Faces on Faith: What is your legacy?
I once received an e-mail from a not-for-profit organization I have done business with in the past. The subject line posed a question, which was repeated in the body of the e-mail itself. “What legacy will you leave?” it asked. What legacy will you leave? As you might imagine, the organization had a suggestion as to how I might answer the question. It focused on a new project it is undertaking, which is in need of funding. If I were to help fund the project, it said, I would indeed be leaving a legacy. In the words of the e-mail, I would be “passing on a rich heritage.” Bottom line: It was looking for a donation.
Still and all, this business about leaving a legacy is not to be ignored. I did not make a large donation to the organization behind the e-mail. But the e-mail did highlight an important developmental task, especially in one’s later years. What is it we will leave behind? What will be our legacies?
When you reach a certain age, you begin to ask yourself such questions. What can I leave behind that will help people remember me? What can I pass on that will preserve my memory? If I give a certain amount of money to my alma mater and it names a new building in my honor, students will think of me every time they go to class and see my name emblazoned across the entrance. If I donate a large enough sum to my church, my synagogue, my mosque, it’ll put up a plaque and folks will offer up prayers of gratitude every time they sit in the pew I endowed. Now don’t misunderstand, I am not naive. I’ve been heavily involved in fundraising efforts for decades. Not just for the churches I’ve served, but also many community organizations. And I am well aware of the fact that it often involves appealing to the egos of potential donors. And in many ways, that’s OK. It’s just part of doing business.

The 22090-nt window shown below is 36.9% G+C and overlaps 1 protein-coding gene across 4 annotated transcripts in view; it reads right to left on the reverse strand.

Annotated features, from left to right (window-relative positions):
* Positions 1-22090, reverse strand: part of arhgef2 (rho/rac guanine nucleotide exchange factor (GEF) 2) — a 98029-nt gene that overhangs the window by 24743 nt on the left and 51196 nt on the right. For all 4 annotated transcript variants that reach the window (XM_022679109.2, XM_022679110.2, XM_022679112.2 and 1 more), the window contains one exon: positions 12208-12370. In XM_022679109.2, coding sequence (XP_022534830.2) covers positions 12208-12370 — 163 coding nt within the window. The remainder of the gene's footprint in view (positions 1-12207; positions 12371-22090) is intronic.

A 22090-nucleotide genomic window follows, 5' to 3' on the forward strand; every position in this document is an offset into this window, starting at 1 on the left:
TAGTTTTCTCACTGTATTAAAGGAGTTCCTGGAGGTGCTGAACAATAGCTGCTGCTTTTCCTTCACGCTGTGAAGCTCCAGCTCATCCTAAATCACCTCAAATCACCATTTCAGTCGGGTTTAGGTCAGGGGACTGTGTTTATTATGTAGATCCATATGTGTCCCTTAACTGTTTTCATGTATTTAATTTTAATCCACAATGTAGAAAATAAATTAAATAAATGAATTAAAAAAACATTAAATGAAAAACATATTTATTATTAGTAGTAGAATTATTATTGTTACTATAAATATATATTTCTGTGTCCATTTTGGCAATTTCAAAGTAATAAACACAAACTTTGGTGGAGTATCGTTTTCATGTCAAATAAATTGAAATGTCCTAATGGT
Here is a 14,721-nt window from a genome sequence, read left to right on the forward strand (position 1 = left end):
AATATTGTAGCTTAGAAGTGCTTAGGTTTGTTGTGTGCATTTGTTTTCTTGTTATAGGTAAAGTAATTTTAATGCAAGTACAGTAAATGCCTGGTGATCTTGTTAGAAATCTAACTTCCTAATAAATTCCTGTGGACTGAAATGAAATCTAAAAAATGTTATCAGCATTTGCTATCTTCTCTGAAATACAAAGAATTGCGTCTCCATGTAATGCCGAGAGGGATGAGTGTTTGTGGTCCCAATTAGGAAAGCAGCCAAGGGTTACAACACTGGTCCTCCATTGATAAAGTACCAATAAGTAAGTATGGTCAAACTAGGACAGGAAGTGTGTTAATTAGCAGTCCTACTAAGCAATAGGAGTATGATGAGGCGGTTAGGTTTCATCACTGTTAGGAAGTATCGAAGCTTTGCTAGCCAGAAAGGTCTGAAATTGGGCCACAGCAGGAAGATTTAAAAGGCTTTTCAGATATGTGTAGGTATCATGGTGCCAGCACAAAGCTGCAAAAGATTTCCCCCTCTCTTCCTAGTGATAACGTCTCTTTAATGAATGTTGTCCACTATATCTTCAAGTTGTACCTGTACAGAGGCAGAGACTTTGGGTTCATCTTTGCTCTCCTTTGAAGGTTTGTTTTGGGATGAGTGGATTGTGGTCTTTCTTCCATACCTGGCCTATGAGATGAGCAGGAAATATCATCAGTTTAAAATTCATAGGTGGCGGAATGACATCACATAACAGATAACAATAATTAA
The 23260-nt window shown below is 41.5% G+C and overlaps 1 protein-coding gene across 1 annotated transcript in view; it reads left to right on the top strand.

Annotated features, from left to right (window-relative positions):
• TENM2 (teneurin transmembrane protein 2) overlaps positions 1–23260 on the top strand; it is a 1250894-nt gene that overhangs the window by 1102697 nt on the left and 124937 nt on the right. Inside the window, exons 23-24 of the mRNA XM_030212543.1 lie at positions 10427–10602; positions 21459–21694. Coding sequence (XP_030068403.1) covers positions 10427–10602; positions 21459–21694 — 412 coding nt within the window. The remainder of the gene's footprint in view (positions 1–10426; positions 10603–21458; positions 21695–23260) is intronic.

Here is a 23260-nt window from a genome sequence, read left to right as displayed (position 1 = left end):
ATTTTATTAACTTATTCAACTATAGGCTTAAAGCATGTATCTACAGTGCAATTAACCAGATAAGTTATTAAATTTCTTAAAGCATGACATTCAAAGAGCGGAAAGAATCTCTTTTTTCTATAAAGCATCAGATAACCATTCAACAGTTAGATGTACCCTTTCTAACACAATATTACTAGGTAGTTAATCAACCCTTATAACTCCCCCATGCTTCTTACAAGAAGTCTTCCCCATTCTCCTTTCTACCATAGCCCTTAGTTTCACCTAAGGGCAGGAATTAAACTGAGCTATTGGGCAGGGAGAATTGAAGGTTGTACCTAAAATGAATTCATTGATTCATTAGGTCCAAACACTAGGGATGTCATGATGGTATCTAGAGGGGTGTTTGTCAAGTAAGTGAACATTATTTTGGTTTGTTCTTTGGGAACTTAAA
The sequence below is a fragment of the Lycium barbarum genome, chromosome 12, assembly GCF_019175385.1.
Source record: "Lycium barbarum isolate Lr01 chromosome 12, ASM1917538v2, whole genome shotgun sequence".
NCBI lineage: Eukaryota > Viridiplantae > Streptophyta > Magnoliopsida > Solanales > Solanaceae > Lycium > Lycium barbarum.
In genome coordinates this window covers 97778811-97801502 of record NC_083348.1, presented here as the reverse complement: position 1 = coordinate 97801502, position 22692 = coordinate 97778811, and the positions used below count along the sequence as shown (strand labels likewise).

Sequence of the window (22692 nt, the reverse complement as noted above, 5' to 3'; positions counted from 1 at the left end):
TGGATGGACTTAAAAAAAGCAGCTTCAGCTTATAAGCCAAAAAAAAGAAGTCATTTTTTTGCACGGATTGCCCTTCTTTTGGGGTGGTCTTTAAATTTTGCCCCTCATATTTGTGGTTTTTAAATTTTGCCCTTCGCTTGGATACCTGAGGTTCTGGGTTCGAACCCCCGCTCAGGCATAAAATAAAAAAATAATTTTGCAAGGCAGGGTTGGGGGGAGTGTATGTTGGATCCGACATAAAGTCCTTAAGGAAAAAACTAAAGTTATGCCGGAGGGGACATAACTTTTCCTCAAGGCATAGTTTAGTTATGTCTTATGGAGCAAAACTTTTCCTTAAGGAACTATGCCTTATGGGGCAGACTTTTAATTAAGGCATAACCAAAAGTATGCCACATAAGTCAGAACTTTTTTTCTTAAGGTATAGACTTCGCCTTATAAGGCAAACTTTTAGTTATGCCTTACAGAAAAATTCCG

Interestingly, though, Webster offers two definitions of the term legacy — neither of which have to do with preserving one’s name. The first deals with material things. “Legacy, a gift by will especially of money or other personal property, [a] bequest.” The second definition is more wide-ranging: “Legacy, something transmitted by or received from an ancestor or predecessor from the past.” (Merriam-Webster’s Collegiate Dictionary, 11th Edition) While it is true that such legacies may indeed result in a person’s name or even details about his or her life, being remembered long after they are gone, legacies are primarily about passing along something of value to others.
Which brings us once again to that question I was asked in that e-mail: “What legacy will you leave?” What will you pass along to those who follow? Gifts of money and property may indeed make a real difference in the lives of many, such gifts are important. But beyond that, what wisdom, what principles, what example will you leave for others?
If you are young, remember, it’s never too early to consider such questions. And for those who are older, it is not yet too late. But whatever your age, don’t put it off.
The Rev. Dr. John H. Danner is the senior pastor at Sanibel Congregational United Church of Christ.